And they appreciate what they see as a feel for working people. “I didn’t like being called deplorable,” said Tom Ferrara, a contractor from Cotati, Calif., recalling Clinton’s reference to many Trump supporters.
To Trump critics, such talk is nonsense. They don’t see him as presidential. Fifty-seven percent said he has not calmed concerns about his temperament, while 38 percent said he has been able to quiet their worries.
85 percent of Democrats still had concerns about Donald Trump’s temperament. Two-thirds of Republicans said he’d calmed their concerns.
“I don’t like the way he talks and how it comes across to kids,” said Mike Record, a Paradise, Texas, mechanic.
Fifty-two percent had an unfavorable impression of Trump, down from 64 percent in November. And 43 percent viewed him favorably in December, up from 31 percent in November.
Trump, the first political outsider to win the presidency since Dwight Eisenhower in 1952, remains a political mystery to many. People were split on whether he’d provide good leadership. A majority was confident he could grow the economy and keep America safe. But a majority was not confident he could handle foreign policy.
Overall, 31 percent found him too conservative, while 14 percent thought him too liberal and 45 percent said his views were “about right.”
But one of five conservatives thought he was too liberal.
One area where Trump seems to have puzzled backers is in picking corporate executives and political officeholders for key positions.
He pledged to “drain the swamp” but half of his constituents saw him building an administration made up of establishment or military figures. And 36 percent saw Washington as becoming less ethical, compared to 32 percent who saw ethics improving. They saw Trump himself as less ethical than other Washington officeholders, by 42 to 28 percent.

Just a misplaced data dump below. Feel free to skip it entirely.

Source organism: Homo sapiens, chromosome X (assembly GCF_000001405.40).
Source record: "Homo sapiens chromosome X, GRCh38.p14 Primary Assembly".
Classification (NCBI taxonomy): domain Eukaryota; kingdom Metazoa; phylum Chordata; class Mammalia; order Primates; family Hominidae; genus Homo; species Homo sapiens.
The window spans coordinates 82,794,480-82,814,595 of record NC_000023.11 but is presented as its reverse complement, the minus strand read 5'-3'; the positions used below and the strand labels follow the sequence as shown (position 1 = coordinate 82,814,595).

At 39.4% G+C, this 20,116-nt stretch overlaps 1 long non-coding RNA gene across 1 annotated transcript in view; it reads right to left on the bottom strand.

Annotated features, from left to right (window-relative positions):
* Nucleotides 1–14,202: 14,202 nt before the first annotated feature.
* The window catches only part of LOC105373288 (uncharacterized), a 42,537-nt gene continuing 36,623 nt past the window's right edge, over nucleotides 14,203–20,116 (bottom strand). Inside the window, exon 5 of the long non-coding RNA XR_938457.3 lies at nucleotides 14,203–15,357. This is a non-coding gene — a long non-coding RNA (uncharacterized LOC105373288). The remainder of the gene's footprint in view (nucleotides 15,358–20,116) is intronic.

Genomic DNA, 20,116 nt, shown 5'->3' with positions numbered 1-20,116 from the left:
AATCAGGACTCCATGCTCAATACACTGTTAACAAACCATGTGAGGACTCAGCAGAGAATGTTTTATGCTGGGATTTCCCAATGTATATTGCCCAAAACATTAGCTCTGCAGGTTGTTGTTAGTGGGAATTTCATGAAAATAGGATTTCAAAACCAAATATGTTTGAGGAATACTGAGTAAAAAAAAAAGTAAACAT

David Remensnyder, 56, a Myrtle Beach, S.C., home builder, still backs Trump, but finds “there’s too many generals in there. Everybody doesn’t have to be part of the military.”
HOW THE SURVEY WAS CONDUCTED
This survey of 1,005 adults was conducted Dec. 1-9, 2016, by The Marist Poll, sponsored and funded in partnership with McClatchy. Adults 18 years of age and older residing in the contiguous United States were contacted on landline or mobile numbers and interviewed in English by telephone using live interviewers. Landline telephone numbers were randomly selected based upon a list of telephone exchanges from throughout the nation from ASDE Survey Sampler Inc. The exchanges were selected to ensure that each region was represented in proportion to its population. Respondents in the household were randomly selected by first asking for the youngest male. This landline sample was combined with respondents reached through random dialing of cell phone numbers from Survey Sampling International. After the interviews were completed, the two samples were combined and balanced to reflect the 2013 American Community Survey 1-year estimates for age, gender, income, race, and region. Results are statistically significant within plus or minus 3.1 percentage points. There are 873 registered voters. The results for this subset are statistically significant within plus or minus 3.3 percentage points. The error margin was not adjusted for sample weights and increases for cross-tabulations.